The North Metro Miracle League Swings Back into Action

Bebe Nicholson

A place where everybody is a winner is a place where miracles happen.

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Sign on the Miracle League concession stand:photo by author

The North Metro Miracle League has some good news. After being closed for more than a year due to Covid-19, the nonprofit is gearing up to reopen its baseball season with a September 18 kickoff.

On that day, players will pick up their uniforms, meet coaches and teammates, and the Classic Glass Corvette Club will put on a parade.

The Atlanta-area nonprofit tested the waters this summer when it successfully opened Camp “Moe- Mentum,” an inclusive camp concentrating on fitness and fun for campers with disabilities. Camp Moe-Mentum, along with other camps across the country, had been closed for too long because of the pandemic.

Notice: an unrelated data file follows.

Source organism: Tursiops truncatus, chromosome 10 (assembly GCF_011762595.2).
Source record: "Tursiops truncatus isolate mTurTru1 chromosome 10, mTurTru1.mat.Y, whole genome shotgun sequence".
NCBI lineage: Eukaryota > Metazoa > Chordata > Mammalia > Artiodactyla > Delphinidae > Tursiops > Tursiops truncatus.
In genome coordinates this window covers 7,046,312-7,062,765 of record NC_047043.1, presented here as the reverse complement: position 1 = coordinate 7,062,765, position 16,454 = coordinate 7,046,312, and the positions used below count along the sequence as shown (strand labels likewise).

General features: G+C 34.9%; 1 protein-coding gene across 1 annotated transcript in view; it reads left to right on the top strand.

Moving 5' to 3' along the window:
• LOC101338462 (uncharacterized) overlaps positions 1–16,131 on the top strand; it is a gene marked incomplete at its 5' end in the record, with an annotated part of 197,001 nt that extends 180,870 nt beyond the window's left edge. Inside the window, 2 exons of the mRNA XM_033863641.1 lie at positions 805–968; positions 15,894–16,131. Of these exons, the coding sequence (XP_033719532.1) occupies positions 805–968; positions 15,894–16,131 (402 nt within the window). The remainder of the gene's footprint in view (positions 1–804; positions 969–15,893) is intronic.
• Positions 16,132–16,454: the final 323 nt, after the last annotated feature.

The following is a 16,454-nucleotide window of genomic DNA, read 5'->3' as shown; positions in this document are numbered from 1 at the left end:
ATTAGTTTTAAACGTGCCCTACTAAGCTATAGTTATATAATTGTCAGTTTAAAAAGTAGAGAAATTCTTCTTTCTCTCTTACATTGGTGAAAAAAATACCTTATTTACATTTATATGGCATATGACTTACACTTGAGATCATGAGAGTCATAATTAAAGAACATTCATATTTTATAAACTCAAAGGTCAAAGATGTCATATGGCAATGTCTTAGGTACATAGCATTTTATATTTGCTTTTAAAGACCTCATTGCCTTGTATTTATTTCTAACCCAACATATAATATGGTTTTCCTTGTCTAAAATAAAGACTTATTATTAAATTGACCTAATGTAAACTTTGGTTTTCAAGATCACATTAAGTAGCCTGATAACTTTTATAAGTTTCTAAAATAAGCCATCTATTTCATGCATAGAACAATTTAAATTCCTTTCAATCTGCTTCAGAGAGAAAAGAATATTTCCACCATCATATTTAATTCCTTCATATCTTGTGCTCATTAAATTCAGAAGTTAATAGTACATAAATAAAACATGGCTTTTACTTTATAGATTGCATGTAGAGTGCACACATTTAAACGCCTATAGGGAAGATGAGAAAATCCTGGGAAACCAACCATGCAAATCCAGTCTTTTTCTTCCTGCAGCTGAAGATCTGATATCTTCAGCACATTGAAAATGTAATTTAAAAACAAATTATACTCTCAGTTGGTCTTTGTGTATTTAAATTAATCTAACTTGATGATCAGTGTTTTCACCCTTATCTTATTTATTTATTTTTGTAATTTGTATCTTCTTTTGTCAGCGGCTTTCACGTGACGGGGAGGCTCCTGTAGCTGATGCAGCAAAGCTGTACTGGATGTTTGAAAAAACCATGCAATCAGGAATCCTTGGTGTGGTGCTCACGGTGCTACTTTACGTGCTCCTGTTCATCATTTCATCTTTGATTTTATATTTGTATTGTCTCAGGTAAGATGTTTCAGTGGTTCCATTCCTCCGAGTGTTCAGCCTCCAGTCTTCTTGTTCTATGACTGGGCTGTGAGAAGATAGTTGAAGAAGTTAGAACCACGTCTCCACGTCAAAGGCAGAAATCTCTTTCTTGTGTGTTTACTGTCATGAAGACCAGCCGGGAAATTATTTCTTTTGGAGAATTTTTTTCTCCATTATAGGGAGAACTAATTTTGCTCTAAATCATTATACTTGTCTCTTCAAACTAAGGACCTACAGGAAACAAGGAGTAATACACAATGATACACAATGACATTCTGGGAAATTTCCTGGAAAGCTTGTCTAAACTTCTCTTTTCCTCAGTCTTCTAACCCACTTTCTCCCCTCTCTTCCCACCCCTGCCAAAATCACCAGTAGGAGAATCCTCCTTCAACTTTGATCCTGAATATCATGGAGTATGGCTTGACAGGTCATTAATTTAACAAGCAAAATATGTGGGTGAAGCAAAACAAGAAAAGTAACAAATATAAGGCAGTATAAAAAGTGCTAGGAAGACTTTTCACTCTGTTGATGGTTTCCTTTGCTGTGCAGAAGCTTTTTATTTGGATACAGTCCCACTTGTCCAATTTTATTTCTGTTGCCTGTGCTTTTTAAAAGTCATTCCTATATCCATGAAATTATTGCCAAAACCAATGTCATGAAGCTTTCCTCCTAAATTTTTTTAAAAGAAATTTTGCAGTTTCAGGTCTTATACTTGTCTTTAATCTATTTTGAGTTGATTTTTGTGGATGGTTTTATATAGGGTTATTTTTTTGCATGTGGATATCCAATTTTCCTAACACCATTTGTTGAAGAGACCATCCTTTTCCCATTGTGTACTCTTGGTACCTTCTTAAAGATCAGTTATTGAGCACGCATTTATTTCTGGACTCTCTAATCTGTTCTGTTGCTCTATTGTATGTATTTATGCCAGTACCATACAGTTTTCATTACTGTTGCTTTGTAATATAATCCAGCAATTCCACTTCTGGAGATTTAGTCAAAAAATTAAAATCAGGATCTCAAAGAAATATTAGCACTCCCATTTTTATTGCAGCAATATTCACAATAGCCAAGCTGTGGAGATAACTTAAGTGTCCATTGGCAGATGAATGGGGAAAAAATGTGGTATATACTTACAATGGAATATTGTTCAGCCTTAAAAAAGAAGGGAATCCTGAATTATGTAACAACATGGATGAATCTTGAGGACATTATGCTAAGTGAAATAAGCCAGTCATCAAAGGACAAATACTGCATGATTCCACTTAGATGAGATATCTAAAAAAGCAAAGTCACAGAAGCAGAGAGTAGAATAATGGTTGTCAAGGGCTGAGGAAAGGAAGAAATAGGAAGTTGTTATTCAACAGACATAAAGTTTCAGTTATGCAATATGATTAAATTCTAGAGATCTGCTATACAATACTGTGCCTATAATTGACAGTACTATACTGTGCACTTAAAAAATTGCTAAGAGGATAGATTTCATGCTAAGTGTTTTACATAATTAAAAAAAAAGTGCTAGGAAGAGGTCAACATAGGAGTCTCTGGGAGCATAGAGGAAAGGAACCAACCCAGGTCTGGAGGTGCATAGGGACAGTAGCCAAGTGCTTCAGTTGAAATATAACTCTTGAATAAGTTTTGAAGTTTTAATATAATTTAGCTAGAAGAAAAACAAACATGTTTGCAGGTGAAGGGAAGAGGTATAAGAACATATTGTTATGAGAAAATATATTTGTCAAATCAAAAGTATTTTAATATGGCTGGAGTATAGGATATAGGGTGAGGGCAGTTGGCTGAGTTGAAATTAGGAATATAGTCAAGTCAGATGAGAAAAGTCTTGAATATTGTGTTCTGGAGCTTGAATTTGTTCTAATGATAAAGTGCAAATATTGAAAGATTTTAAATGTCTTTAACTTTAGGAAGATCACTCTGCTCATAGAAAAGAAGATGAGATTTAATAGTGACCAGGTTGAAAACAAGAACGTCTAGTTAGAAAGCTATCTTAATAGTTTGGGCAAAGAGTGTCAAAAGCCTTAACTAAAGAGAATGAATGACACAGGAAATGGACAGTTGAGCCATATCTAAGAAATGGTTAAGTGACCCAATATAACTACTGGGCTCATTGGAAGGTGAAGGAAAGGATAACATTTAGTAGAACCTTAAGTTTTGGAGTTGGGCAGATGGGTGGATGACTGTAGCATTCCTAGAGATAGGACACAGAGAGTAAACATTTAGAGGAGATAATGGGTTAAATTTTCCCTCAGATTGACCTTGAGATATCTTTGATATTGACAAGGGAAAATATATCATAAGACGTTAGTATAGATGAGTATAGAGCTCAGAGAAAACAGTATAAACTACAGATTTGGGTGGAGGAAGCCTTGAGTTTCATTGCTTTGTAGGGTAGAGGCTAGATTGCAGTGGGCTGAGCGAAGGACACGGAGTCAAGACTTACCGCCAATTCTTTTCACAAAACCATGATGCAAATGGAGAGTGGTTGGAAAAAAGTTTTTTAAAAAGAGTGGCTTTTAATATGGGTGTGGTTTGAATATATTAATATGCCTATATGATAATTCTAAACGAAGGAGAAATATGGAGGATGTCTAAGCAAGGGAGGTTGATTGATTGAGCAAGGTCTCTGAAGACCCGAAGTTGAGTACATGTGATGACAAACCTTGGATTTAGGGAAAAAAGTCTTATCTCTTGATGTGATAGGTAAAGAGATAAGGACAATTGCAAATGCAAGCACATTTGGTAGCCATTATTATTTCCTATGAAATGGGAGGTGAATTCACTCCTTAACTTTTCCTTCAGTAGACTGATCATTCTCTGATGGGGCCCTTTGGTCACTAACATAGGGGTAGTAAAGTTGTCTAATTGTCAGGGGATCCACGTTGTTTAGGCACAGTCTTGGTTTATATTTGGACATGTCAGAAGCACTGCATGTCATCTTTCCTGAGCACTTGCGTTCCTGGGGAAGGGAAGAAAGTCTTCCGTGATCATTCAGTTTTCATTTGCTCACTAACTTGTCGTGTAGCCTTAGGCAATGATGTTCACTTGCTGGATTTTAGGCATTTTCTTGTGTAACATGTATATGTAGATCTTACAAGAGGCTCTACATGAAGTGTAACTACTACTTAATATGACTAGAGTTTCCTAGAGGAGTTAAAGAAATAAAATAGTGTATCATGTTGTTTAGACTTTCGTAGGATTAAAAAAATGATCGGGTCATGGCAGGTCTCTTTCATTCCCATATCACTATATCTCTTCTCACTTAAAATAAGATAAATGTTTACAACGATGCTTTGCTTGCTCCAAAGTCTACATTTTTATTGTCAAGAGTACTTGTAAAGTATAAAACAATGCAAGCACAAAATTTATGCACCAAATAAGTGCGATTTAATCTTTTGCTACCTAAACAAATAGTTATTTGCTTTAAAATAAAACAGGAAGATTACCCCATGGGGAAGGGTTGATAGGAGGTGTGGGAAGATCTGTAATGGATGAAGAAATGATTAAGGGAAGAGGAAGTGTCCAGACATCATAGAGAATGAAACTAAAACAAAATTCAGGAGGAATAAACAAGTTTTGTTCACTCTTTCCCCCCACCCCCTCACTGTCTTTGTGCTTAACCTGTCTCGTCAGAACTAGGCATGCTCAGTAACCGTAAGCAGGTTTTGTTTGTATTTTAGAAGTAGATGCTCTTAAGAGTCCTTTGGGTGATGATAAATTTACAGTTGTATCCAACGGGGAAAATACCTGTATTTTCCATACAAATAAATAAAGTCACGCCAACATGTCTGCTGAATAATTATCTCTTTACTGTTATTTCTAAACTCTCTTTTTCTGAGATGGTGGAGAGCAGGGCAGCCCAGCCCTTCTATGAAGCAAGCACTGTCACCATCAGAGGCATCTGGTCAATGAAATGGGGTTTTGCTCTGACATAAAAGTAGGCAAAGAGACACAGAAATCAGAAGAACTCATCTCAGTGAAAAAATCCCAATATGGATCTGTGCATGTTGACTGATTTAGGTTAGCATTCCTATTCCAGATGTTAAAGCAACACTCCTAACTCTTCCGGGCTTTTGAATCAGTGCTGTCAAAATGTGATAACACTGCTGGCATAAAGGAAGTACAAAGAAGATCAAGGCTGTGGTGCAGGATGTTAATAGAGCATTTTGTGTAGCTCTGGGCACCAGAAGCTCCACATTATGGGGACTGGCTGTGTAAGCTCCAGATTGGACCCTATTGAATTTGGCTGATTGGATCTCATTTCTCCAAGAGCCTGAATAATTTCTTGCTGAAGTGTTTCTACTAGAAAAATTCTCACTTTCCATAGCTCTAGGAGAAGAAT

The venture was a success, and now The Miracle League is ready to swing into action with a great fall baseball season.

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Miracle League baseball season is about to begin:photo by Elisabeth Wales on Unsplash

Health and Safety Come First

When I contacted John McLaughlin, the director and founder of the North Metro league, he said the 2019 program schedule will be replicated when health concerns allow, but safety is a major consideration. “We again have to look at the impact of the surge on our programs because most of our athletes and campers are more vulnerable to Covid,” he said.